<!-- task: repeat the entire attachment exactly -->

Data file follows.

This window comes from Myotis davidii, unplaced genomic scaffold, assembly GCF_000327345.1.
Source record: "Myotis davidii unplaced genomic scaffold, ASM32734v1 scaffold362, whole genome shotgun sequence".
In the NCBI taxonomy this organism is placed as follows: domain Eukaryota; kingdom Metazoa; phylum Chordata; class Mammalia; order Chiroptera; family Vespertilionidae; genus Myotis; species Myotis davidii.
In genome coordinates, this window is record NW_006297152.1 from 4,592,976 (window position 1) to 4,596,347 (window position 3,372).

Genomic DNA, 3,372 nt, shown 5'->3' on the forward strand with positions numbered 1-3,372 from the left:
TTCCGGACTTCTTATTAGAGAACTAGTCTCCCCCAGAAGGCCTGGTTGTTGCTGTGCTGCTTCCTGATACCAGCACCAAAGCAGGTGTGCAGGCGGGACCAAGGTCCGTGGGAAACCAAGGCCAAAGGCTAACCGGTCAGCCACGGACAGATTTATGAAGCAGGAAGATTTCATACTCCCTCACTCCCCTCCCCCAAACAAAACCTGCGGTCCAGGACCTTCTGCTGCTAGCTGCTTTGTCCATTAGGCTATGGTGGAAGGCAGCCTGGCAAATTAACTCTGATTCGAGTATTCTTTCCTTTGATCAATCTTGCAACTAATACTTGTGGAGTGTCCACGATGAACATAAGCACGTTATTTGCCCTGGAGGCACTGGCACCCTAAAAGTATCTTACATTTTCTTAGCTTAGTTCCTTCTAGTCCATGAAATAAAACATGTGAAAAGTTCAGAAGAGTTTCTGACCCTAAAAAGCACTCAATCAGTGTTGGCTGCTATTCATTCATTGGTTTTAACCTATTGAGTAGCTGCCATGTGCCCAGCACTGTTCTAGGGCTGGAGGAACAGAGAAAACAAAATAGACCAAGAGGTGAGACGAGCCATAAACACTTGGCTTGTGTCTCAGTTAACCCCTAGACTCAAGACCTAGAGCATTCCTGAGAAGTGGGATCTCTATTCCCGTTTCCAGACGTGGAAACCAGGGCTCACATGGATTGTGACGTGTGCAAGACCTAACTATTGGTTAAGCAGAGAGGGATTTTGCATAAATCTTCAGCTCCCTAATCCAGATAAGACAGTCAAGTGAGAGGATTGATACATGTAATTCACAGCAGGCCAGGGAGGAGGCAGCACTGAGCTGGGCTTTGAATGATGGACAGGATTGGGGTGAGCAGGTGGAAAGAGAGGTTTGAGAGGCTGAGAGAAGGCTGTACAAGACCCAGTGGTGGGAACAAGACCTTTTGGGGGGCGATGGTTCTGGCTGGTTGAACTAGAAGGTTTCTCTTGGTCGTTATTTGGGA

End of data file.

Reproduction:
This window comes from Myotis davidii, unplaced genomic scaffold, assembly GCF_000327345.1.
Source record: "Myotis davidii unplaced genomic scaffold, ASM32734v1 scaffold362, whole genome shotgun sequence".
In the NCBI taxonomy this organism is placed as follows: domain Eukaryota; kingdom Metazoa; phylum Chordata; class Mammalia; order Chiroptera; family Vespertilionidae; genus Myotis; species Myotis davidii.
In genome coordinates, this window is record NW_006297152.1 from 4,592,976 (window position 1) to 4,596,347 (window position 3,372).

Genomic DNA, 3,372 nt, shown 5'->3' on the forward strand with positions numbered 1-3,372 from the left:
TTCCGGACTTCTTATTAGAGAACTAGTCTCCCCCAGAAGGCCTGGTTGTTGCTGTGCTGCTTCCTGATACCAGCACCAAAGCAGGTGTGCAGGCGGGACCAAGGTCCGTGGGAAACCAAGGCCAAAGGCTAACCGGTCAGCCACGGACAGATTTATGAAGCAGGAAGATTTCATACTCCCTCACTCCCCTCCCCCAAACAAAACCTGCGGTCCAGGACCTTCTGCTGCTAGCTGCTTTGTCCATTAGGCTATGGTGGAAGGCAGCCTGGCAAATTAACTCTGATTCGAGTATTCTTTCCTTTGATCAATCTTGCAACTAATACTTGTGGAGTGTCCACGATGAACATAAGCACGTTATTTGCCCTGGAGGCACTGGCACCCTAAAAGTATCTTACATTTTCTTAGCTTAGTTCCTTCTAGTCCATGAAATAAAACATGTGAAAAGTTCAGAAGAGTTTCTGACCCTAAAAAGCACTCAATCAGTGTTGGCTGCTATTCATTCATTGGTTTTAACCTATTGAGTAGCTGCCATGTGCCCAGCACTGTTCTAGGGCTGGAGGAACAGAGAAAACAAAATAGACCAAGAGGTGAGACGAGCCATAAACACTTGGCTTGTGTCTCAGTTAACCCCTAGACTCAAGACCTAGAGCATTCCTGAGAAGTGGGATCTCTATTCCCGTTTCCAGACGTGGAAACCAGGGCTCACATGGATTGTGACGTGTGCAAGACCTAACTATTGGTTAAGCAGAGAGGGATTTTGCATAAATCTTCAGCTCCCTAATCCAGATAAGACAGTCAAGTGAGAGGATTGATACATGTAATTCACAGCAGGCCAGGGAGGAGGCAGCACTGAGCTGGGCTTTGAATGATGGACAGGATTGGGGTGAGCAGGTGGAAAGAGAGGTTTGAGAGGCTGAGAGAAGGCTGTACAAGACCCAGTGGTGGGAACAAGACCTTTTGGGGGGCGATGGTTCTGGCTGGTTGAACTAGAAGGTTTCTCTTGGTCGTTATTTGGGA